Consumerism & Fast Fashion
If you feel like the fashion world is moving at warped speed, switching out seasonal clothing items far beyond the usual spring/summer and fall/winter collections, you are not alone. The concept of “fast fashion” — where clothes (and concepts) move almost instantly from runway designers’ collections onto store shelves or into our online carts — is big business. There is no longer any lag time from what you see on the runway to what you can find in the store, accelerating this “insta” world we live in. With brick and mortar stores competing with online start-ups, the all-mighty dollar has never been more important or more up for grabs.
So, should fast fashion be viewed as something negative? I mean, we all love a deal, and if we can get a look off the runway for a fraction of the price without having to wait for next season, why shouldn’t we, right? Well, to borrow a quote from Lucy Siegle: “Fast fashion isn’t free. Someone somewhere is paying.” And it isn’t just the major designers suffering from the knock-offs. Have you ever thought to ask where your clothes are actually being made? Or more importantly, who might have made that item hanging in your closet?
There once was a time when clothing was fiercely thought of as an investment and the chain of production was not that long; you could almost see all the people benefiting from your one purchase. Now, clothing shopping is more of a pastime or recreational sport, where you rummage through a $9.99 rack of t-shirts for something new to wear while avoiding the mess in your closet or your laundry hamper. Consider how much profit is really being made from that item. Look at the price tag, the quality and where it was produced. How can that $10 be stretched from retailer all the way to the single hands that made your mass-produced item? It doesn’t take long to realize that small amount you paid isn’t going to make it all that far.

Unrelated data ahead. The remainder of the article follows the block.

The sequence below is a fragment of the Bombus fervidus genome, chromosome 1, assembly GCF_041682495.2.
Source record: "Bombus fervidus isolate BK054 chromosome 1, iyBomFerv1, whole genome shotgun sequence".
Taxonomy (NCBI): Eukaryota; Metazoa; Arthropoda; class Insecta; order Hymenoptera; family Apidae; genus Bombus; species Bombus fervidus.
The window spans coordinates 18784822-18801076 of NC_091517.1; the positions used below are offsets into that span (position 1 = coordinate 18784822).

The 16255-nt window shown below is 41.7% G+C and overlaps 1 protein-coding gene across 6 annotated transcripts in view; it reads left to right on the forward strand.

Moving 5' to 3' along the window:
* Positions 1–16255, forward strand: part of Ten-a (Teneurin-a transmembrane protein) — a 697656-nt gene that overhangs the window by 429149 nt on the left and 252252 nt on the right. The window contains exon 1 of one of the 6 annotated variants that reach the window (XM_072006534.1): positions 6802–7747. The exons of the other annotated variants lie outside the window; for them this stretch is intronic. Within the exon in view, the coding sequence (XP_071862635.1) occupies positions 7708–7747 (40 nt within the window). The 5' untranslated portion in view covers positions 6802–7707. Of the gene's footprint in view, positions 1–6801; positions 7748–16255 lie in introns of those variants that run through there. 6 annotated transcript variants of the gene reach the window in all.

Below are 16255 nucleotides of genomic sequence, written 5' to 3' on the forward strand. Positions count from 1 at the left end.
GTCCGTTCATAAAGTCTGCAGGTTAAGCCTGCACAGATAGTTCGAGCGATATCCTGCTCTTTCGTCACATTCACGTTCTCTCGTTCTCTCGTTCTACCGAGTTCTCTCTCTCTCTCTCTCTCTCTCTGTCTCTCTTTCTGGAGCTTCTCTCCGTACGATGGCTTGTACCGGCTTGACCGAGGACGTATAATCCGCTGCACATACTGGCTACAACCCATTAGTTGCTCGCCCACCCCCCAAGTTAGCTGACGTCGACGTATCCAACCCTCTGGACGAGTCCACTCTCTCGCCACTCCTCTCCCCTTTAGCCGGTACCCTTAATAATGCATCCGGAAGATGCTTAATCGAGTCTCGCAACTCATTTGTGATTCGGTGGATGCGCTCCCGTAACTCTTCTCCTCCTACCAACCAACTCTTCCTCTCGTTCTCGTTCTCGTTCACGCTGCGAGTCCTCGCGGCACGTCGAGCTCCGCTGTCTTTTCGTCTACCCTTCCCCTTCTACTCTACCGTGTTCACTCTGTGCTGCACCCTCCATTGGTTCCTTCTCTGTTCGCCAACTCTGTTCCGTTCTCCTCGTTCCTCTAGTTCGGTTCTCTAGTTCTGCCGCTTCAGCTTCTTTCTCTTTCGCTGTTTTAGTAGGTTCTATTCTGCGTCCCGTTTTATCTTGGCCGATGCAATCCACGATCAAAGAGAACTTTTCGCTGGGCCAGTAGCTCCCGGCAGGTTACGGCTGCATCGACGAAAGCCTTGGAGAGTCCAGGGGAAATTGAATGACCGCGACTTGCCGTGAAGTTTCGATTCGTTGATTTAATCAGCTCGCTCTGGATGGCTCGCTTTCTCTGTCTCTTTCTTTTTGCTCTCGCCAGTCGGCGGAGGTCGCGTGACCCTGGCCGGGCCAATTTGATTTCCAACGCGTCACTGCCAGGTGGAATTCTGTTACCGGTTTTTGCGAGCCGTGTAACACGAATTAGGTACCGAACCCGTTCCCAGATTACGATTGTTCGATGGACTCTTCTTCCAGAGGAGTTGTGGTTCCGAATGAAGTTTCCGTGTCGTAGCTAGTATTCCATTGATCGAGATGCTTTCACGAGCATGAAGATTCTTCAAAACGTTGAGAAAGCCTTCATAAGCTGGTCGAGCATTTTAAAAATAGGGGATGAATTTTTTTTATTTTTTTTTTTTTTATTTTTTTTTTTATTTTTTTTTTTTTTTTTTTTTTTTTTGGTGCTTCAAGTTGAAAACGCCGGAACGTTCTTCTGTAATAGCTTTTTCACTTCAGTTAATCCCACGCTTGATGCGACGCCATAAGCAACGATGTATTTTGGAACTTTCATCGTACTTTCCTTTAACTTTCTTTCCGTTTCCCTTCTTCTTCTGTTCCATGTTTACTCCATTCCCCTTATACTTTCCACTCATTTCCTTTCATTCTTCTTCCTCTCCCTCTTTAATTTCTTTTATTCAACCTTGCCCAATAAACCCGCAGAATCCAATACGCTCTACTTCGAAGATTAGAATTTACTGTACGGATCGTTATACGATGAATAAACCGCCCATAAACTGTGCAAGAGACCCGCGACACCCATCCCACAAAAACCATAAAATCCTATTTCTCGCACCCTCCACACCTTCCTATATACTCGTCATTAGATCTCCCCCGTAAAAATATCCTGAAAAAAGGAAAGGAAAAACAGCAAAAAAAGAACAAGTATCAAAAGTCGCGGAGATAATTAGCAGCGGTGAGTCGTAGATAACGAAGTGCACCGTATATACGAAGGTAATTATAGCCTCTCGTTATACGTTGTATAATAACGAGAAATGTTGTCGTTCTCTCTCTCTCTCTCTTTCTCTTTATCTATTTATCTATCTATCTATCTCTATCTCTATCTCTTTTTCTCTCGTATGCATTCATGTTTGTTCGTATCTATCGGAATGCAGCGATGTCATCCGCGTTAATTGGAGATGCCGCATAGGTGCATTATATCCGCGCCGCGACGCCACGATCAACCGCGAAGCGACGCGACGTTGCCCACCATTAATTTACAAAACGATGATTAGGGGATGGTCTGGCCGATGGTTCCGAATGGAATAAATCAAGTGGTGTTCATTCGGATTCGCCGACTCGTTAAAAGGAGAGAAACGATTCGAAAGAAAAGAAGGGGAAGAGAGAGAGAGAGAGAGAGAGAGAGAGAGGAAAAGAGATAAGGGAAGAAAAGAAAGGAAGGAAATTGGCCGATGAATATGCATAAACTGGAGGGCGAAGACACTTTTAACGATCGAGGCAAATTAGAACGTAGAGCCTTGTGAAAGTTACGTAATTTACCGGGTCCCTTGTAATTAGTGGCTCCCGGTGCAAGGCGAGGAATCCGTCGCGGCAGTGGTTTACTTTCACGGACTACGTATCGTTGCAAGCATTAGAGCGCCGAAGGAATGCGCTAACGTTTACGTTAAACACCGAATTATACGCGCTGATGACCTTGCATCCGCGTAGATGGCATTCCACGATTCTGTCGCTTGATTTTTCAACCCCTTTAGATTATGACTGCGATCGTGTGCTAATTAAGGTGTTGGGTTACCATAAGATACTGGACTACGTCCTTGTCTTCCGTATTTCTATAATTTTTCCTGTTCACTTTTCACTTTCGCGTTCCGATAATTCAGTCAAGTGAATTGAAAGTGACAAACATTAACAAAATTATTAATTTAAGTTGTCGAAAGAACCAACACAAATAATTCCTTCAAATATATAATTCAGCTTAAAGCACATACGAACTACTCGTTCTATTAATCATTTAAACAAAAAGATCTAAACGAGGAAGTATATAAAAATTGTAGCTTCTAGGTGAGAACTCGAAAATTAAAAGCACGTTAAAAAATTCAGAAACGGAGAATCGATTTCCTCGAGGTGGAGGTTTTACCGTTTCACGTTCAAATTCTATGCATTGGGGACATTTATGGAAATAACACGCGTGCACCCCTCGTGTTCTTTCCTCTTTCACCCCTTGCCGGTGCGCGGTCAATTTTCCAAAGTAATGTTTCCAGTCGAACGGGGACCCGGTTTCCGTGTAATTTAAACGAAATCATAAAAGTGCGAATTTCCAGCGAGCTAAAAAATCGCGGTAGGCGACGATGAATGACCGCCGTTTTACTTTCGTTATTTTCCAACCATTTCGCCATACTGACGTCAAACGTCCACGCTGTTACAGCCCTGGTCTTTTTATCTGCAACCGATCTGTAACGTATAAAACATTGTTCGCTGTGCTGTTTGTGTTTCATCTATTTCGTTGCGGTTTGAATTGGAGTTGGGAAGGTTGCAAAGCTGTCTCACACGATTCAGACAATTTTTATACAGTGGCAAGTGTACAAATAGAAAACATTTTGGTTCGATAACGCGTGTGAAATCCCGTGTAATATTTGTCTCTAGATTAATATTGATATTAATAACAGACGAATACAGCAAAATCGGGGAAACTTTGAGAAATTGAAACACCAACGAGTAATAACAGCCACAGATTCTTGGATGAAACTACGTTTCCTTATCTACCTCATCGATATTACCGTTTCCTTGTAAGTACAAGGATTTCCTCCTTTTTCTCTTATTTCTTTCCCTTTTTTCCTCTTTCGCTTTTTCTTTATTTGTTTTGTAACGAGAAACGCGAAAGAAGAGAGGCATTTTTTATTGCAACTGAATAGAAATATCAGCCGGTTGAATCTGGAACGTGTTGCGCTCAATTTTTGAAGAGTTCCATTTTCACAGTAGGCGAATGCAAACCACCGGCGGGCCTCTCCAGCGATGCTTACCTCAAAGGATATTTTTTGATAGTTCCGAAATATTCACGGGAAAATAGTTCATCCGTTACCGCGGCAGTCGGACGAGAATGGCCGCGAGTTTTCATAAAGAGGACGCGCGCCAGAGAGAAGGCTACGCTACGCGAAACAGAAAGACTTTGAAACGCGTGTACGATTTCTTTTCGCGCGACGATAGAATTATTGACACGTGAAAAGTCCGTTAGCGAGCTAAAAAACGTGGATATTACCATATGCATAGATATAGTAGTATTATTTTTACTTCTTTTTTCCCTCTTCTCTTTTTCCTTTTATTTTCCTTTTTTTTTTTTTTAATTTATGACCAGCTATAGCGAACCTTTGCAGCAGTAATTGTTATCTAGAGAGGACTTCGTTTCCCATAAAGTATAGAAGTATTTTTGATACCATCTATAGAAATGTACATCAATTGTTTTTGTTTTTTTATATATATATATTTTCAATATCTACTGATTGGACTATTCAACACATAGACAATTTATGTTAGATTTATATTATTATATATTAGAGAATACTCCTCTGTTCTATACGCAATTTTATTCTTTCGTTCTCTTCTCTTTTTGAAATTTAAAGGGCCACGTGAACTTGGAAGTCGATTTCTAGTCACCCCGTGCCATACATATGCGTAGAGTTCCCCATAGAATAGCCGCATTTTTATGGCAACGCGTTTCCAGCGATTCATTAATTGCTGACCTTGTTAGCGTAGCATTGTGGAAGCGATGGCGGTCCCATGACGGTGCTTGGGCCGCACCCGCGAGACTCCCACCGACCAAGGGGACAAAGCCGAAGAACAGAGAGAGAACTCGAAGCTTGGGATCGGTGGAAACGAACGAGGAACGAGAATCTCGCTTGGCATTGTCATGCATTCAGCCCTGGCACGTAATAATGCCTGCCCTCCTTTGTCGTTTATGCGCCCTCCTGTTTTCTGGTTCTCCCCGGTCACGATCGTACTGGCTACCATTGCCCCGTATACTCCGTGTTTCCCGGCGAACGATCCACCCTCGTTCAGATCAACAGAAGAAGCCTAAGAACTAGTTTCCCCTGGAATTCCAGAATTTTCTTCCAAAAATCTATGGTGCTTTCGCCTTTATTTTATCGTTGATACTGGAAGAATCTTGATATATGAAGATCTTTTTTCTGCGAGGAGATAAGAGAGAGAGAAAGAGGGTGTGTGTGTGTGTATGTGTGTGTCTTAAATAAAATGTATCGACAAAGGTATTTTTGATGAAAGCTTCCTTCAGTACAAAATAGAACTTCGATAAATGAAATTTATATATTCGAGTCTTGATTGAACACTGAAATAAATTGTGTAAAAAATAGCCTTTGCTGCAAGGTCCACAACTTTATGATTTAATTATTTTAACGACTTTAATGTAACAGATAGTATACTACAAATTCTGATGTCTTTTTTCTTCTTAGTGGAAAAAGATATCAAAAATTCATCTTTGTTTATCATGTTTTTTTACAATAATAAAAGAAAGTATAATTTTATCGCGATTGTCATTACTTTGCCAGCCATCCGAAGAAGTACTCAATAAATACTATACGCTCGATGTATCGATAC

The point is — much like Lucy Siegle alluded to — cheap clothing is cheap for a reason. Mass-produced items at discounted prices drive down quality and force competitors to do the same just to compete in retail markets around the world. What else does it do? It also drives up waste. In North America alone, we collectively send nearly 9.5 million tonnes of clothing to city landfills. Of that amount, a staggering 95 per cent can either be reused or recycled (think, cotton is a natural material).
So how do we stop this? Well, there are tons of answers that go along with eliminating the tonnes of clothing taking up space in the landfills all over the world, not just North America. The best answer I can come up with? Become a conscious consumer. Give a damn where your clothing is being made. Research your favourite brands and retailers to make sure they are making ethical decisions when it comes to mass production and are green thinking, promoting sustainability within their organizations.
As well, be okay with spending a few extra dollars on quality products. This will actually save you money in the long run because you won’t have to replace the poor quality jeans that rip or the polyester blend dress pants that pill after three wears and two washes. But more importantly, ask yourself if you really need to buy more new clothes. There are so many unique alternatives to spending new: borrow from a friend, buy second-hand from a chic thrift store or set up a clothing swap with friends and family.
The only way to change an industry and demand more ethical and sustainable ways of doing business is to make positive changes in your life that will positively impact the community you live in. Creating new norms at home will ripple out into society.
Buy less, choose well, make it last —Vivienne Westwood
FAST FASHION FACTS
- Garment workers make as little as $3 to $5 per day in unregulated factories
- 85 per cent of those workers are women and children
- The majority of the world’s clothing production is outsourced to China and Bangladesh
- Americans buy 80 billion new pieces of garments each year
- Globally in 2015, 1.2B tonnes of carbon emissions were produced related to fashion industry production
- Local, independent retailers suffer from fast fashion prices